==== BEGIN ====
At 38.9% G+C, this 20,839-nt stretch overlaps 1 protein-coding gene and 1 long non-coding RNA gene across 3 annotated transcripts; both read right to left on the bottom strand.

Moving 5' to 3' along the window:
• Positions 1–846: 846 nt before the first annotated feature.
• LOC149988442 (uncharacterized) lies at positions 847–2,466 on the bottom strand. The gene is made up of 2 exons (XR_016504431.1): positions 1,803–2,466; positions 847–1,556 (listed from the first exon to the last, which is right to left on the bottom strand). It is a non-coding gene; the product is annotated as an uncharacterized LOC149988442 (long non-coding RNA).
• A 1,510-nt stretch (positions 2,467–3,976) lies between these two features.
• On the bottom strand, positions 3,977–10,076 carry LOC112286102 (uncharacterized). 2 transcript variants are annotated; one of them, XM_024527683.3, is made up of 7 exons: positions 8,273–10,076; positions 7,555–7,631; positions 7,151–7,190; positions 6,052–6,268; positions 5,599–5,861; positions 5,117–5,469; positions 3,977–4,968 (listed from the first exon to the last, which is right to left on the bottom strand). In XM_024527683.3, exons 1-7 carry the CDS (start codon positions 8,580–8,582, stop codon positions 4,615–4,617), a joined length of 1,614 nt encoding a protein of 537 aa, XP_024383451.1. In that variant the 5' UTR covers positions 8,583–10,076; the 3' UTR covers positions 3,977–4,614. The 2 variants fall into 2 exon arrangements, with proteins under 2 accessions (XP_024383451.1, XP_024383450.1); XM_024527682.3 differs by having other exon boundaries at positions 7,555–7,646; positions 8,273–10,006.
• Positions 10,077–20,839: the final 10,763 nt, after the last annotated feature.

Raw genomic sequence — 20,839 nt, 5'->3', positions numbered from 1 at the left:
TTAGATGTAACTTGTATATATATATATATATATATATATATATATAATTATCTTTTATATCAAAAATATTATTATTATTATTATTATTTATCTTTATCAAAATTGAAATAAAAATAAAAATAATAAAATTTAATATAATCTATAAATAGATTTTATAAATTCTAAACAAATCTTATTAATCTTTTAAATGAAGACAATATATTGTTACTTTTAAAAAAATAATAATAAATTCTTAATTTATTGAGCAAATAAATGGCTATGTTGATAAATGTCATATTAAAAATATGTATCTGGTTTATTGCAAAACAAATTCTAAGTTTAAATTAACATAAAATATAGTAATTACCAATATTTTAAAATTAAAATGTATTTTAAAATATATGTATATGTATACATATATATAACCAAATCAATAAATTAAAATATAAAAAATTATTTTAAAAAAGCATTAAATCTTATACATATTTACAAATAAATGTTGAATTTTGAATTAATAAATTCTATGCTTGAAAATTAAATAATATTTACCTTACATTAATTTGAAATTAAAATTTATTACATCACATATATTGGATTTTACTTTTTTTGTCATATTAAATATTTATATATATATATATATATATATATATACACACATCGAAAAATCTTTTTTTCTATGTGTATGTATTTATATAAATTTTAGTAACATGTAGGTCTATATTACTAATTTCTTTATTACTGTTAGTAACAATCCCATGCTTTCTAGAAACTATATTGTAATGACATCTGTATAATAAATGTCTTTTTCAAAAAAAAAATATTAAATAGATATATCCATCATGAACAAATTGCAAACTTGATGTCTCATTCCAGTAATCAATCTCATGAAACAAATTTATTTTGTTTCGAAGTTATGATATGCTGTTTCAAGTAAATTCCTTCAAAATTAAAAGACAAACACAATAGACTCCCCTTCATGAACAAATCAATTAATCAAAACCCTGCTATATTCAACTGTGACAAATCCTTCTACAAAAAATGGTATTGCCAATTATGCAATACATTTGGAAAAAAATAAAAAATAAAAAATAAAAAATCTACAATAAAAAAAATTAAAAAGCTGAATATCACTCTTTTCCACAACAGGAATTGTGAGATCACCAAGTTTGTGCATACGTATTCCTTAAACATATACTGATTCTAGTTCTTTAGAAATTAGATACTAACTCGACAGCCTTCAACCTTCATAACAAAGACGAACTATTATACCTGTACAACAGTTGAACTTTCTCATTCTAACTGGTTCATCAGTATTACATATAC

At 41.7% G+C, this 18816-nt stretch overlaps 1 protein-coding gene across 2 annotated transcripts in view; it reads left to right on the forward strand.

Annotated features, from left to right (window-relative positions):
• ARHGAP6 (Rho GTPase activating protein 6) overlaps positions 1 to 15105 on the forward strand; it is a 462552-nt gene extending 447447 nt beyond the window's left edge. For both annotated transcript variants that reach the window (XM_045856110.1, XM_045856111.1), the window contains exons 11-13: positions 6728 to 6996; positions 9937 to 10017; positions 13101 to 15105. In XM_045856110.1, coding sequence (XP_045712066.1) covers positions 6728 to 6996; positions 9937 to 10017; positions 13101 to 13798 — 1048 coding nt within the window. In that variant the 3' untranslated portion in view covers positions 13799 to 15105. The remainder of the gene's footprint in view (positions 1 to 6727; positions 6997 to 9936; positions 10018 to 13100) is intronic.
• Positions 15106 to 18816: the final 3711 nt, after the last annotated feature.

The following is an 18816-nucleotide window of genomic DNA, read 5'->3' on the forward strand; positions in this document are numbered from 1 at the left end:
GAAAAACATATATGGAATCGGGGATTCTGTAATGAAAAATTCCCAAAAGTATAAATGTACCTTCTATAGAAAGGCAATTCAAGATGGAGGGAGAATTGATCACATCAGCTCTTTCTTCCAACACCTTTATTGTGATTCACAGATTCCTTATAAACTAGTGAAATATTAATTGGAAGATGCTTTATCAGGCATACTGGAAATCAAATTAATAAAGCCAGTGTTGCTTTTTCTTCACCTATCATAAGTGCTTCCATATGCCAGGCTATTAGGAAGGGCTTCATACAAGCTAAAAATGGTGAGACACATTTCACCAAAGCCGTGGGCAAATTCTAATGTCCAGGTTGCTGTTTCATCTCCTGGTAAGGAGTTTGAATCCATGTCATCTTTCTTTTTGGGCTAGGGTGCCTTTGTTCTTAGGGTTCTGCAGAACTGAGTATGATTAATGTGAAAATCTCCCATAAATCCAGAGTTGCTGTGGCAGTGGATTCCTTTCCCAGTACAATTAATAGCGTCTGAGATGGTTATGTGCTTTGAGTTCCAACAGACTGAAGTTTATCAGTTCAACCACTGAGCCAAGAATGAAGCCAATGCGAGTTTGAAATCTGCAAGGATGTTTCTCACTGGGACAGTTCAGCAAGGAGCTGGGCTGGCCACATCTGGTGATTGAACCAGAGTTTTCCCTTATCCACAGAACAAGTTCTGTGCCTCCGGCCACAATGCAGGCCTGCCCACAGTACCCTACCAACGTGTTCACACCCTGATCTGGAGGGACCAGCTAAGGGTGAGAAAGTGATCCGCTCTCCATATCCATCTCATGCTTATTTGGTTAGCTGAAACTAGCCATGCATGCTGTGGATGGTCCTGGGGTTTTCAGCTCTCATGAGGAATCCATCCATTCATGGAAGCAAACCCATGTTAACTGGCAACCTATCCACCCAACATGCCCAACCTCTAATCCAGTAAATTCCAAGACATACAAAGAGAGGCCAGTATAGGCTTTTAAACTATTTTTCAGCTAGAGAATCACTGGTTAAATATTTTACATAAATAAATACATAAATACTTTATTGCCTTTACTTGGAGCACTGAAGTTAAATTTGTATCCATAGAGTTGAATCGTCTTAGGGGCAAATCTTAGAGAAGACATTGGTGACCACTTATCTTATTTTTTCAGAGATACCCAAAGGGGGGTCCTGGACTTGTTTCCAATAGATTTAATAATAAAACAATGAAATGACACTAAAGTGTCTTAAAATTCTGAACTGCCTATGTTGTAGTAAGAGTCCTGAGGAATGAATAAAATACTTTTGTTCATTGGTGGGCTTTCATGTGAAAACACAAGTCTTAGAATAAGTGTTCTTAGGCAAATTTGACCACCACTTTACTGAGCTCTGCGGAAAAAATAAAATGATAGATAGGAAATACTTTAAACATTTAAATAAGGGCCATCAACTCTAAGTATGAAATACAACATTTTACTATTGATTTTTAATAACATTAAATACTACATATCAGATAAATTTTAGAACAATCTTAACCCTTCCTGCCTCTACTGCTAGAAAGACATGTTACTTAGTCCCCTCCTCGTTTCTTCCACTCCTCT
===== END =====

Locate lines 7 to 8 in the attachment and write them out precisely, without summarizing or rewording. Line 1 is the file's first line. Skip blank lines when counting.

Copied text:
• Positions 10,077–20,839: the final 10,763 nt, after the last annotated feature.

Raw genomic sequence — 20,839 nt, 5'->3', positions numbered from 1 at the left: